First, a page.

While it's taken quite a while to start seeing any form of significant decrease in the cost of owning a solid-state HDD, more so just recently we've begun to see them slide down towards the real world. One of the first signs of this came in the form of Super Talent's new MasterDrive MX SSDs, which had the top model (a 120GB variant) sitting at $699.
OCZ has now stepped in with the Core Series 2.5" SSDs which boast even more aggressive pricing with a 128GB model sitting at just $479. Other drives in the lineup include a 32GB model at $169 and 64GB at $259. Read below for OCZ's promised performance figures :-
Core series SSD drives are available in capacities of 32GB, 64GB, and 128GB and deliver incredible 120-143 MB/s 80-93 MB/s read/write speeds and seek times of less than 0.35ms, making the Core series up to 10x as fast on a seek-time basis and up to 40% faster on a R/W basis that the best performing 2.5" HDDs on the market, all while consuming 50% less power. MSRPs at time of launch are USD $169, $259 and $479 for 32GB, 64GB and 128GB models respectively.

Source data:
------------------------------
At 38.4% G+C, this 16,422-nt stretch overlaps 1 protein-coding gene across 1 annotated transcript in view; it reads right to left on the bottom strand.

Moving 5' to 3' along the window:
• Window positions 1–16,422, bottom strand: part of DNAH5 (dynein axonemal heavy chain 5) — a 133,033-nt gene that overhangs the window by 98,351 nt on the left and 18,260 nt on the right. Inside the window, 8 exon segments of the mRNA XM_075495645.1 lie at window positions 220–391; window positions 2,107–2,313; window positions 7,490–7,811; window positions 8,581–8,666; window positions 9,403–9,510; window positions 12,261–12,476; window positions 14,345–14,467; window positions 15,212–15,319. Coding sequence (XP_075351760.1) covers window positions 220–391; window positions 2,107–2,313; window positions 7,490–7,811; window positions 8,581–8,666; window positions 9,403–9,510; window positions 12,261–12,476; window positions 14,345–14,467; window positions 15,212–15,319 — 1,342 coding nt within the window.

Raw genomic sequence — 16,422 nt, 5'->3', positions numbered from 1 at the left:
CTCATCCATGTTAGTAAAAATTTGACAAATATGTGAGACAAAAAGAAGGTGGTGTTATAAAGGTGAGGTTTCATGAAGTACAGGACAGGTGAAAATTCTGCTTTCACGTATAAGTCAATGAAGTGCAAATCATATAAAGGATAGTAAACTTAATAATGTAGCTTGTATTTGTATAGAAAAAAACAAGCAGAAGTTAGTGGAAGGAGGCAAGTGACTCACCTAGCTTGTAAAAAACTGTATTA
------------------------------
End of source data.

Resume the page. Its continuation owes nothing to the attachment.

The SSD market never looked so good.
Sunnyvale, CA-July 1, 2008-OCZ Technology Group, Inc., a worldwide leader in innovative, ultra-high performance and high reliability memory and computer components, today unveiled the OCZ Core Series SATA II 2.5" Solid State Drives (SSDs). OCZ has gained momentum in this pioneering technology, which uses NAND flash instead of rotating platters as the storage medium, and is a high-performance, highly reliable and energy-efficient alternative to conventional hard disc drives.
The OCZ Core Series delivers the performance and reliability of the latest SSDs at a 50% less price per gigabyte than other high speed offerings currently on the market. For the first time, OCZ is putting SSD technology within reach of the average consumer, and delivering on the promise of SSDs as an alternative to traditional hard drives in consumer targeted mobile applications.
World reknowned flash storage specialist Silicon-Power has just launched a new 2.5" 128GB SATA-II solid-state drive which uses a differential-signal-amplified-system to help push transfer rates through the roof.
Silicon-Power state read rates of 120MB/sec and a writing speed of 70MB/sec on this particular SSD. You can find more details on it within the official PR here folks.